22. In Nguyen at paragraph 11, his Honour Emmett J said that the decision of the MRT in that case was based on a misapprehension; the matter was not governed by the decision on Shrestha's case. Section 116(3) of the Migration Act is clearly mandatory in using the word, "must". This is contrasted with section 116(1) of the Act which uses the word "may". His Honour said:

There can be no discretion for the Minister or the decision maker making a decision as the Minister's delegate as to the cancellation of a visa where section 116(3) applies.

23. His Honour held that the MRT, having found that the applicant had not satisfied condition 8202, was bound to cancel the visa. I respectfully agree with his Honour's conclusion and find that there was no residual discretion open to the MRT once it had concluded that condition 8202 had been breached.

24. Although the MRT was mistaken in the view that it adopted of Justice Madgwick's decision at first instance in Shrestha I am satisfied that there is no reviewable error on the part of the MRT disclosed by its decision, for three reasons. First, the MRT properly found at paragraph 37 of its reasons that it was bound to cancel the visa once it had concluded that there was a breach of the condition. Secondly, even if there had been a residual discretion, the matters advanced by the applicant were not convincing and it would have been a proper exercise of discretion on the part of the decision maker to decline to accept those explanations. That is what the MRT did at paragraph 36 of its reasons. Finally, the error made by the MRT operated in favour of the applicant.

25. I have considered whether the position could be different depending on what view one takes of the privative clause now existing in the Migration Act. I do not believe that the interpretation of the privative clause contained in s. 474 of the Act has any material bearing on this case, given that I have found that there was clearly a factual basis for the conclusion reached by the MRT that condition 8202 had been breached and given that the matters advanced by the applicant by way of explanation or exculpation for his academic performance could not reasonably have convinced a decision maker to exercise any discretion in his favour if any had existed.

26. Ms Winfield did submit to me that the decision of the MRT was not a decision in substance made under the Act because of errors made by the MRT. She relied on the decision of the Federal Court in Walton v Ruddock [2001] FCA 1839. Alternatively, at my suggestion, Ms Winfield submitted that the decision disclosed a breach of a fundamental condition for the exercise of power by the MRT contained in s.353(2)(b) of the Migration Act.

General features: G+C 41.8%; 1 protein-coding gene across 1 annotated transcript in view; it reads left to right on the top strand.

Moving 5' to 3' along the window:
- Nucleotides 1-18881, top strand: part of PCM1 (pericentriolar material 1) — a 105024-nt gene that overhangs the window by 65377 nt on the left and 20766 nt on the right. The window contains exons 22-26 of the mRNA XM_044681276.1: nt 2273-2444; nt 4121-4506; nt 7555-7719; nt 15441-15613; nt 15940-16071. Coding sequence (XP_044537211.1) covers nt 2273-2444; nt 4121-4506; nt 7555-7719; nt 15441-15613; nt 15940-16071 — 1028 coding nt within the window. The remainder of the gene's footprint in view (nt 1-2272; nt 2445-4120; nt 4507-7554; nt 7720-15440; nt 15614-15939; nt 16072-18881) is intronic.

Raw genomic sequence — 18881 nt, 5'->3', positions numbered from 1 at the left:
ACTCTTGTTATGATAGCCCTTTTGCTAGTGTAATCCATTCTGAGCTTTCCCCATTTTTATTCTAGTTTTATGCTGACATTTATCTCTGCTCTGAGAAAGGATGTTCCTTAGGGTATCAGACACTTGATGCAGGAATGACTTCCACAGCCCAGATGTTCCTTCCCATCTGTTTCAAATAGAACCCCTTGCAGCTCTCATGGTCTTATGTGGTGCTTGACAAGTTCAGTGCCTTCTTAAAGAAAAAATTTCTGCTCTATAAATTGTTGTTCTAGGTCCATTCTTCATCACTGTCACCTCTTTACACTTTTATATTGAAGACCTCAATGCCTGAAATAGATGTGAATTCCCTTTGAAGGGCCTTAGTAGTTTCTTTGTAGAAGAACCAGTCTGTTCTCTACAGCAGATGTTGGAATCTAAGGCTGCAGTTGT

27. I reject those submissions on the facts of this case. I do not need to make any ruling whether such submissions might on different facts be accepted. On any view the decision of the MRT in this case was not vitiated by legal error. Therefore I must dismiss the application.

28. On the question of costs, in the absence of any particular order the scale set out in schedule 1 of the Federal Magistrates Court Rules 2001 would apply. That would entitle the respondent minister to costs for stage 1, comprising $1820 plus a hearing fee for at least a short mention, plus preparation for a one day of $4090, plus the final hearing costs for a solicitor of $685 for a half day matter. That would produce a costs award well in excess of $6,000, which I am satisfied would be an excessively generous outcome for the Minister in the context of these proceedings.

29. My own assessment is that in matters which are heard in a couple of hours and which are relatively straightforward factually and where the legal issues are relatively straightforward, a taxation of costs in the Federal Court could be expected somewhere in the range of $4,000 to $5,000 and that a similar order should be made by me fixing the costs in that range.

30. This matter in my view falls at the lower end of the range, given the relatively straightforward factual position applying and given that there was no need to have any detailed argument on the operation of the privative clause, the legal issues appearing to be pretty clear cut.

31. I will therefore fix the amount of costs payable by the applicant pursuant to rule 21.02 (2)(a) for the Minister's costs and disbursements of this application in the sum of $4,000.

I certify that the preceding thirty-one (31) paragraphs are a true copy of the reasons for judgment of Driver FM

Associate:

Date: 26 June 2002